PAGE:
Lake Tarpon is a 2,534-acre Fish Management Area near Tarpon Springs, in Pinellas County. Although the largemouth bass population and size structure is excellent, fishing pressure is relatively low. Florida Fish and Wildlife Conservation Commission (FWC) fisheries biologists regularly sample bass during electrofishing surveys on this lake. In fact, Lake Tarpon is rated one of the Top 10 bass lakes in the state of Florida by FWC fisheries biologists. Primary largemouth bass fishing areas are found among the weeds which rim the shoreline. Bulrush (buggy whips), cattail, and tape grass beds are good places to try. Offshore humps, particularly with submerged vegetation, are productive and bass will school and chase shad in open water during the summer months. Public boat ramps are located at the county parks off U.S. Route 19 and County Road 611 (also known as East Lake Road). These parks are open sunrise to sunset and also offer fishing piers.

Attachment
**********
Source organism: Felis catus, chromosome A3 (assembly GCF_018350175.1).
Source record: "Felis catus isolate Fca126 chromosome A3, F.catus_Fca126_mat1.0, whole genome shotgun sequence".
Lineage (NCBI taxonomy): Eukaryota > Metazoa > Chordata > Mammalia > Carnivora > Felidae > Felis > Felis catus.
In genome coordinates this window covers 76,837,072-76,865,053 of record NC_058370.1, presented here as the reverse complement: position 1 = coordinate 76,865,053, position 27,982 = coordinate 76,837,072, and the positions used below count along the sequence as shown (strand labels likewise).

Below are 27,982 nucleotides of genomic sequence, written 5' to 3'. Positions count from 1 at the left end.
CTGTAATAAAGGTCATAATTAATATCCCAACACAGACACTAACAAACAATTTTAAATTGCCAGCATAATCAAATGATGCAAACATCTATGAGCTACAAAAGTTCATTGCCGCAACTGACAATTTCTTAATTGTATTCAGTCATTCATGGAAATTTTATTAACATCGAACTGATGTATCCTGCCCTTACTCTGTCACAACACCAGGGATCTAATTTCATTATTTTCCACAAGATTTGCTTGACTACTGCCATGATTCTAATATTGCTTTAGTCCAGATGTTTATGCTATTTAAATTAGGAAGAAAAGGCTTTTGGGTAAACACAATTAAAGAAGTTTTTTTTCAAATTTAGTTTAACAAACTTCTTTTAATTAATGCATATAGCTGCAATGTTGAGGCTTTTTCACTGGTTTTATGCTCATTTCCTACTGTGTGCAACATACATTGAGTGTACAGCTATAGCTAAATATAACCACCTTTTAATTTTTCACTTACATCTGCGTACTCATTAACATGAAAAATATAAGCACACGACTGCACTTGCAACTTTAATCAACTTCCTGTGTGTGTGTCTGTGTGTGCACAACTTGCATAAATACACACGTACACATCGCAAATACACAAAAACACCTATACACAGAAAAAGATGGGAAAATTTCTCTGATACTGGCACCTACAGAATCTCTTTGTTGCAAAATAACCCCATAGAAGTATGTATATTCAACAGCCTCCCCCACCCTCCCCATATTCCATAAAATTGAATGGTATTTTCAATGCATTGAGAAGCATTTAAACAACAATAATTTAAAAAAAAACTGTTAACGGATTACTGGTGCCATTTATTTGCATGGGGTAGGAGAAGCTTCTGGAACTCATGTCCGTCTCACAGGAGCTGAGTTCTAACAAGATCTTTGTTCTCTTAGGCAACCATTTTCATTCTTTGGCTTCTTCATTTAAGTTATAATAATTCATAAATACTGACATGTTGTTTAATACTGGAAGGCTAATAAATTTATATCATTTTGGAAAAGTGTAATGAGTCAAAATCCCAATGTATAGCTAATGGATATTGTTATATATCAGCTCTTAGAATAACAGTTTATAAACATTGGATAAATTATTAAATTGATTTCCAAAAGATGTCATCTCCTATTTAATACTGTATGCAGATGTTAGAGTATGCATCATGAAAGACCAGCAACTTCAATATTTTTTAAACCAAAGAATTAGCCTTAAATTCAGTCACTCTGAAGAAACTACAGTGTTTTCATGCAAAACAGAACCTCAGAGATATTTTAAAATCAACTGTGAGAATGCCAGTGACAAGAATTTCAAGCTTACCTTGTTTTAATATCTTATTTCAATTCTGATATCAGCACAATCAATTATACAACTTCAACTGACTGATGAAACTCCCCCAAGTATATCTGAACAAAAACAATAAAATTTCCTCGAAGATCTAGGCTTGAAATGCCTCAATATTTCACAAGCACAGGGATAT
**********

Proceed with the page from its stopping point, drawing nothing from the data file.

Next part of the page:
Redear sunfish (shellcracker) can be caught all year from the shell bars on crickets and red wigglers fished below a slip bobber near the bottom, and bluegill (bream) can be caught on crickets and grass shrimp fished along shoreline vegetation. Bream are spawning in areas 3 to 5 feet deep over clean bottom. Largemouth bass fishing has been good, with two to four pound bass making up the bulk of the catch. Recent electrofishing surveys indicated a high abundance of bass from 14 to 20 inches, with a few bigger ones in many of the samples. Try fishing a Texas-rigged plastic worm or slow rolling a spinnerbait around the shell bars near deep water. Bass have been schooling around the mouth of the outfall canal, and if you can match the size of baitfish they are chasing, you can have a 30 to 40 fish day. Live wild shiners should be very productive when drifted over grass beds or dropped into holes in the grass. Black crappie (specks) fishing has slowed with the warmer water temperature. Try drifting live Missouri minnows, or trolling small jigs and spinners in open water to find the schools. The best bet is a small green tube jig drifted over grass beds.